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House Republicans mount another effort to remove disaster declaration


Harrisburg, PA (AP) — The Republican-controlled Legislature is mounting another effort to strip some emergency disaster powers from Gov. Tom Wolf in the latest partisan fight over how the Democrat has handled the coronavirus pandemic in Pennsylvania.

The House of Representatives on Tuesday passed two bills, largely along partisan lines, to allow counties to shed Wolf’s existing restrictions and give power to counties to determine which businesses must close or can stay open under a future state health emergency disaster.

Wolf will veto both, his office says.

The chamber also passed a measure to amend the state constitution to give lawmakers the power to end a governor’s disaster emergency after 21 days.


Harrisburg, PA – Rep. Ryan Warner (R-Fayette/Westmoreland) joined a majority in the state House today in voting to amend Pennsylvania’s Constitution to ensure the Commonwealth’s citizens have a say in the actions of their government during emergency situations.


“For the last four months, the governor has made numerous unilateral decisions that have had devastating impacts on our citizens and taxpayers,” Warner said. “From closed businesses and a failing unemployment system to forcing our nursing homes to take in COVID-19-positive cases, directly contributing to the high fatality rate in those facilities, the governor has failed the people and silenced their voices by ignoring the members of the Legislature who were sent here to represent them and their interests.

“The emergency powers granted to the governor by the General Assembly are necessary at times for immediate response, but they are not intended to go on forever. What we are seeing now is an abuse of power by this governor. I intend to do everything I can to ensure this type of abuse never happens again,” he added.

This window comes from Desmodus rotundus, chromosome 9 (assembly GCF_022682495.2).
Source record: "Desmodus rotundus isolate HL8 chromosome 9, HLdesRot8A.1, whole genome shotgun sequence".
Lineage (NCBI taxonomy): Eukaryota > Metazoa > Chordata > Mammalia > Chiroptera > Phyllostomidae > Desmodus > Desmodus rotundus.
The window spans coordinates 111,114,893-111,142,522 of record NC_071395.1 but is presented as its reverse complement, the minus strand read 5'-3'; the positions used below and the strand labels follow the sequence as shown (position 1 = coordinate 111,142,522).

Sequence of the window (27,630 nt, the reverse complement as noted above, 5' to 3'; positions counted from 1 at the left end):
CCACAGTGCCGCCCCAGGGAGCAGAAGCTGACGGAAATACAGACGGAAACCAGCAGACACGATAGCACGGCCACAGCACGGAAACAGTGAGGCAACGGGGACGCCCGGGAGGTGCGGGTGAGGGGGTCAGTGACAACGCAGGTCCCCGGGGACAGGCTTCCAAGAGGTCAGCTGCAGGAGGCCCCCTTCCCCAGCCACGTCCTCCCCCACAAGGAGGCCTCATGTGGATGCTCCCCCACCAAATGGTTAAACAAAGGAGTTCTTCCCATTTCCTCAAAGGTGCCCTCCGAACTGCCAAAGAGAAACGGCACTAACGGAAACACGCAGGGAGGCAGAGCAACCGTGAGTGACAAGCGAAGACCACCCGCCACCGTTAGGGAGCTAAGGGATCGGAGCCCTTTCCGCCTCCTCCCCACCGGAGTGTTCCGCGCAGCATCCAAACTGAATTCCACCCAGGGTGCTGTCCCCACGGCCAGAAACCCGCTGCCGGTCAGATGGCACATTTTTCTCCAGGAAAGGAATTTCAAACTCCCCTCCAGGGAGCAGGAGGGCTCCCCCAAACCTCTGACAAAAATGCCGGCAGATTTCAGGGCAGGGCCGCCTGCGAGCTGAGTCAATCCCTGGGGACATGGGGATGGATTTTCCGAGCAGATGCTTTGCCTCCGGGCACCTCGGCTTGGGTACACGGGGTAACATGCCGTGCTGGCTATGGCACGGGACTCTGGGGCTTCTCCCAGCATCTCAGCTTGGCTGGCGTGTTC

Senate Bill 1166 proposes to amend the state Constitution by requiring passage of a concurrent resolution by the Legislature for any disaster emergency declaration a governor wishes to extend beyond a period of 21 days. This would provide an effective balance between ensuring the governor has the authority to act quickly in an immediate emergency situation while also ensuring the General Assembly is properly engaged in the process of addressing long-term response and recovery processes.

Under the bill, the governor would have to indicate the nature of any disaster and the area being threatened. It also would require the General Assembly to statutorily provide for the manner in which each type of disaster will be managed.

The bill also proposes an amendment to clarify state law to indicate a concurrent resolution to end a disaster declaration need not be presented to the governor for his approval or veto. This action was made necessary after a recent court ruling on House Resolution 836, which sought to end the governor’s COVID-19 disaster declaration.

Finally, it also proposes an amendment that would protect against denial or abridgement of equality of rights because of race and ethnicity.

A constitutional amendment proposal must be approved by both the House and Senate in two consecutive sessions and then be put before the voters in a referendum before it can be enacted. Senate Bill 1166 poses three separate constitutional questions that would go before the voters.